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Building a moat: How to defend your property against adverse effects

  • December 31 2020
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Building a moat: How to defend your property against adverse effects

By Maja Garaca Djurdjevic
December 31 2020

A successful property portfolio is one that is not reliant on you, as the investor, to dictate its performance, a property guru has said.

building a moat how to defend your property against adverse effects

Building a moat: How to defend your property against adverse effects

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  • December 31 2020
  • Share

A successful property portfolio is one that is not reliant on you, as the investor, to dictate its performance, a property guru has said.

building a moat how to defend your property against adverse effects

The ultimate goal for a property investor is to have a property that is neutrally or positively geared, and in demand from tenants, so that it is able to ward off negative scenarios seen throughout 2020, Pure Property Investment’s Paul Glossop said on a recent episode of The Smart Property Investment Show.

“What stops a market from growing? Typically, it’s going to be things like more expensive money, additional supply. And if those two things alone happen to a property and you don’t have a good answer to say what happens when these things happen...

“Firstly, you’ll have a lot of fixed costs such as high strata, high running costs. If your interest rates go up because the market has actually stalled, that’s what’s causing it, as well as additional supply, because that is what typically happens on the backend of a boom, then that’s really when people are left hugely with those issues,” Mr Glossop explained.

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For Mr Glossop, the definition of a successful property investor is one with a portfolio that effectively, over time, is not reliant on the investor to dictate its performance.

And when it comes to building that resilience to stand the test of time – i.e. a moat around one’s property portfolio, Mr Glossop shared an interesting analogy. 

“It’s essentially like raising children,” said Mr Glossop.

“They require a lot more attention, a lot more need, early in the piece. Firstly, they need more money, you need to save more. They take a lot of time, they’re harder work, until you actually raise them to a point where your intention is that they become self-sufficient.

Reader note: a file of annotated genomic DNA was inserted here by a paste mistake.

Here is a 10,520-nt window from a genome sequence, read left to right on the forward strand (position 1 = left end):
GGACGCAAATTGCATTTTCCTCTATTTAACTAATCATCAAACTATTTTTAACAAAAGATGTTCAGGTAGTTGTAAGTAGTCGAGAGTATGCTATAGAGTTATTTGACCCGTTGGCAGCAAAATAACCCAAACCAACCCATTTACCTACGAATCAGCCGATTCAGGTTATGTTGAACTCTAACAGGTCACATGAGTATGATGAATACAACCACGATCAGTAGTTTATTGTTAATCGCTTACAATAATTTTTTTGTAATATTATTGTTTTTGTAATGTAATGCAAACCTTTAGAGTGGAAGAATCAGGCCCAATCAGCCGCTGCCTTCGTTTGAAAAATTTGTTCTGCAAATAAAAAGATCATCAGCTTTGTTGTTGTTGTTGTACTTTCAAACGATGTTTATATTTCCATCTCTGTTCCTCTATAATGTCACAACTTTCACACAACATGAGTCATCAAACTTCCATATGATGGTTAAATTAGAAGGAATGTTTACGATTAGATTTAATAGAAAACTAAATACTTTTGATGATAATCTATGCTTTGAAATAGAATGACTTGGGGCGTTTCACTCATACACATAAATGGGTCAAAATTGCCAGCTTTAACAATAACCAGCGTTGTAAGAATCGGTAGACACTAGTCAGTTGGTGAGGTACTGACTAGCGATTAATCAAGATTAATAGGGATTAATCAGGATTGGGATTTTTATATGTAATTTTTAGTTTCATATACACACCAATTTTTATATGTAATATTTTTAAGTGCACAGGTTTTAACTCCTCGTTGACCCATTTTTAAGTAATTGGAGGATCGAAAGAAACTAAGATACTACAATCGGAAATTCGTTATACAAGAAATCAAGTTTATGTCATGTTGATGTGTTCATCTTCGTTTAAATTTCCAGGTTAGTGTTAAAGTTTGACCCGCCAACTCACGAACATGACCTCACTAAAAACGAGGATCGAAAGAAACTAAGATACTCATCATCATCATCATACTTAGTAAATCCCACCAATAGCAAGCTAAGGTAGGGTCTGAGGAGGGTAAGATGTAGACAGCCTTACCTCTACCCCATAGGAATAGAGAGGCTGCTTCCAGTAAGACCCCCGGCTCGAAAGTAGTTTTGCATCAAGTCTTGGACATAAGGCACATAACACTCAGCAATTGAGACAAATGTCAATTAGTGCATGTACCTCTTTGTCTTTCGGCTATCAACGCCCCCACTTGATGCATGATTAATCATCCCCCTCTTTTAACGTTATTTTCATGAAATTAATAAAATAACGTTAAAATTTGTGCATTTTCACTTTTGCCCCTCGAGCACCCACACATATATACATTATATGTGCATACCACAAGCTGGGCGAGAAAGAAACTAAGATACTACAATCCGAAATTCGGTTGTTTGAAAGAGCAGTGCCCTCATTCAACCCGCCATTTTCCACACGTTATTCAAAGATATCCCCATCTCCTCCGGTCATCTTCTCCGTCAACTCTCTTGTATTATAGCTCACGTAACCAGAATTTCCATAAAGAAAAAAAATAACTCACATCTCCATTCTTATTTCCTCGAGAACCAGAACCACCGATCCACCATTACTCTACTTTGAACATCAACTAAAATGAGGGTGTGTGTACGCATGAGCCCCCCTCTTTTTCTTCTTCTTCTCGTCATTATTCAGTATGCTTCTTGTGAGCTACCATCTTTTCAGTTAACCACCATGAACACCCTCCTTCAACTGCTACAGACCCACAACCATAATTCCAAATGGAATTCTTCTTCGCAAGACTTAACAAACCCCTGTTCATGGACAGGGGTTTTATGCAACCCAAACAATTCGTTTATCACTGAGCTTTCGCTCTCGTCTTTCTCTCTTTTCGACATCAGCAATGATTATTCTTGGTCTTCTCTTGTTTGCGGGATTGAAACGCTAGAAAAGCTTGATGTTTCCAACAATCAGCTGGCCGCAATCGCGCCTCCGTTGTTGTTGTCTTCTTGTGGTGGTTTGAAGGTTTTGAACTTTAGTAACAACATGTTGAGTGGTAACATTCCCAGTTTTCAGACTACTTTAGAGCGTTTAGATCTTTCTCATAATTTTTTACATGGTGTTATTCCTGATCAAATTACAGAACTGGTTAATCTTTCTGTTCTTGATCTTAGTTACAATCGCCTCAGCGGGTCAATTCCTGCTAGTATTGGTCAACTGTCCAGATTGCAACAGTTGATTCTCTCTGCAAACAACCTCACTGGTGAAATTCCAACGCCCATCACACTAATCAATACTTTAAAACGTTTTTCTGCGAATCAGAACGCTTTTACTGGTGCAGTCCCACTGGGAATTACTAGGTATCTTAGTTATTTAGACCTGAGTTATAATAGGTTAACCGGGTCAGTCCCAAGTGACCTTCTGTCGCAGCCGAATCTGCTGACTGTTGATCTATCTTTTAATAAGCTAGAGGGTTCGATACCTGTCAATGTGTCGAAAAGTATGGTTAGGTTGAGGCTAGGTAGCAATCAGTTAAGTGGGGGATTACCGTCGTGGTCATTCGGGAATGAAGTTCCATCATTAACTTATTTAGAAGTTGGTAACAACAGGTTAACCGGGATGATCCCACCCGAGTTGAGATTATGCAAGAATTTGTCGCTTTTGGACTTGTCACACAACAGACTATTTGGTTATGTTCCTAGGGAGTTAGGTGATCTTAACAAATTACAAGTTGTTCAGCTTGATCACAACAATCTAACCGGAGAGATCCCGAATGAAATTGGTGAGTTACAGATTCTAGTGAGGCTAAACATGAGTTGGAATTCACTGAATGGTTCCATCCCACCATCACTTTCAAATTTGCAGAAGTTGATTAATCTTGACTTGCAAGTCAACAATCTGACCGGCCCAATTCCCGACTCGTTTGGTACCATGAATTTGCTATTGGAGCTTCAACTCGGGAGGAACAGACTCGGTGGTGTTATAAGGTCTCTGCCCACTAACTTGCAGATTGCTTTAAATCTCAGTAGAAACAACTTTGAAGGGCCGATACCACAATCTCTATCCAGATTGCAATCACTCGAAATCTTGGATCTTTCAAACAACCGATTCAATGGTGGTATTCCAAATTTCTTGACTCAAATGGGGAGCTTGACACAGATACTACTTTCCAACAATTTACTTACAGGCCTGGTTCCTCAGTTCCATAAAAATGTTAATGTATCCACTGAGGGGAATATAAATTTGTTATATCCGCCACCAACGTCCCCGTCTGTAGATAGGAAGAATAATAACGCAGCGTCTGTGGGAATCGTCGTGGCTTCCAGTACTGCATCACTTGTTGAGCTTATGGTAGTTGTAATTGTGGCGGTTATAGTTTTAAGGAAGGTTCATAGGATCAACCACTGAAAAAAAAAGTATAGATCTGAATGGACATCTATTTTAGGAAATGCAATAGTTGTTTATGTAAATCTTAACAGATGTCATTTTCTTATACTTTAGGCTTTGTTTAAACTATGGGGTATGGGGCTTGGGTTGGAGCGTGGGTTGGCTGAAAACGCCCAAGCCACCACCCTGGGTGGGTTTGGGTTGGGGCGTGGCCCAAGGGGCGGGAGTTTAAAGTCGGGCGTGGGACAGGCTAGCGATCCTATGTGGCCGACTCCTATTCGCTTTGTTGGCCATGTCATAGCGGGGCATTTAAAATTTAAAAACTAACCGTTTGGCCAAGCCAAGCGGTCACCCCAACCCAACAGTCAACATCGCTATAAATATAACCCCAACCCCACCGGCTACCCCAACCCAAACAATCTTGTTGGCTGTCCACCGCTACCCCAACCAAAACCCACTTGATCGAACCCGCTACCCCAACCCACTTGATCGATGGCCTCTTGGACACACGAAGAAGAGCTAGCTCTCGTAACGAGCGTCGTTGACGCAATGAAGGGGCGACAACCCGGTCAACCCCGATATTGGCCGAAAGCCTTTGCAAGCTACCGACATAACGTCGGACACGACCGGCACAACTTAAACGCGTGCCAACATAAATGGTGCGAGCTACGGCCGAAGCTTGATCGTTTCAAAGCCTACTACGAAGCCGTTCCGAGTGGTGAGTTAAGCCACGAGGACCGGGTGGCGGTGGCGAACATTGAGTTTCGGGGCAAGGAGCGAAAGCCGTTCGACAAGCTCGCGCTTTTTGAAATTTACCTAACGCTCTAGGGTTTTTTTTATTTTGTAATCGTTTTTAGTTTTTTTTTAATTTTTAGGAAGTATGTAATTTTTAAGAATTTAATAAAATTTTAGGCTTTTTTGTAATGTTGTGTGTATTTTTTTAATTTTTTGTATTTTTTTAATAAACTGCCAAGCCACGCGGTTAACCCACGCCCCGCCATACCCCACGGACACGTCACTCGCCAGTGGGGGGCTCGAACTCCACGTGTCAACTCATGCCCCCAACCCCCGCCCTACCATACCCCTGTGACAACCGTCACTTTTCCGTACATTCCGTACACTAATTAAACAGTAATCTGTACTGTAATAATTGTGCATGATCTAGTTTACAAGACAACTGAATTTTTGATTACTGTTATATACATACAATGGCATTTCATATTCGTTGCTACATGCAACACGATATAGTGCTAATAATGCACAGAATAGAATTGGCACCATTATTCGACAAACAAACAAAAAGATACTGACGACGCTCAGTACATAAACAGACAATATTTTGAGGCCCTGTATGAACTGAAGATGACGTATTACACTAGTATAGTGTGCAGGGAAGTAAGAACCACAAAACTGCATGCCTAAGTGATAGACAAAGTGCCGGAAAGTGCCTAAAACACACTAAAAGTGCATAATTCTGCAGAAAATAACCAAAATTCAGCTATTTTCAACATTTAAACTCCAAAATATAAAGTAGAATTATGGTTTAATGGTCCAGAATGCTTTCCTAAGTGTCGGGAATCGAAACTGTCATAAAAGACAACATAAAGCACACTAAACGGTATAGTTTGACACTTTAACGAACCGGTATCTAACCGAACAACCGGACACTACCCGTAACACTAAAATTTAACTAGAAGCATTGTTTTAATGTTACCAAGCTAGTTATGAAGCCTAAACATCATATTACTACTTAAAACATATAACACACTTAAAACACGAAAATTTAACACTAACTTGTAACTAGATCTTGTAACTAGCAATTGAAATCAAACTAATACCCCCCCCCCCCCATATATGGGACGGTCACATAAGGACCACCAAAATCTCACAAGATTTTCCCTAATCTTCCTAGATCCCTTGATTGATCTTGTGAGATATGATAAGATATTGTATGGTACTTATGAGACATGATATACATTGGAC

“Good property portfolios are effectively geared that way, where you know that you put effort and time into it initially, and it probably won’t take 18, 25, 30 years to get to maturity. It would probably be more like, in a good fast case, two to 3three years, and in some cases maybe seven to eight years.

“But you’re trying to build it up to eventually say, ‘Take me away and you got to do what you go to do, which was my intention from day one’,” said Mr Glossop.

Speaking about building a moat around a property portfolio, Mr Glossop noted the property investors when putting pen to paper needs to consider two factors – where to get the fastest growth in the shortest period of time, and their defence when that growth inevitably stops. 

For more information about building resilience, tune in to Mr Glossop’s podcast here.

Building a moat: How to defend your property against adverse effects
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About the author

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Maja Garaca Djurdjevic is the editor of nestegg and Smart Property Investment. Email Maja at [email protected]

About the author

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Maja Garaca Djurdjevic

Maja Garaca Djurdjevic is the editor of nestegg and Smart Property Investment. Email Maja at [email protected]

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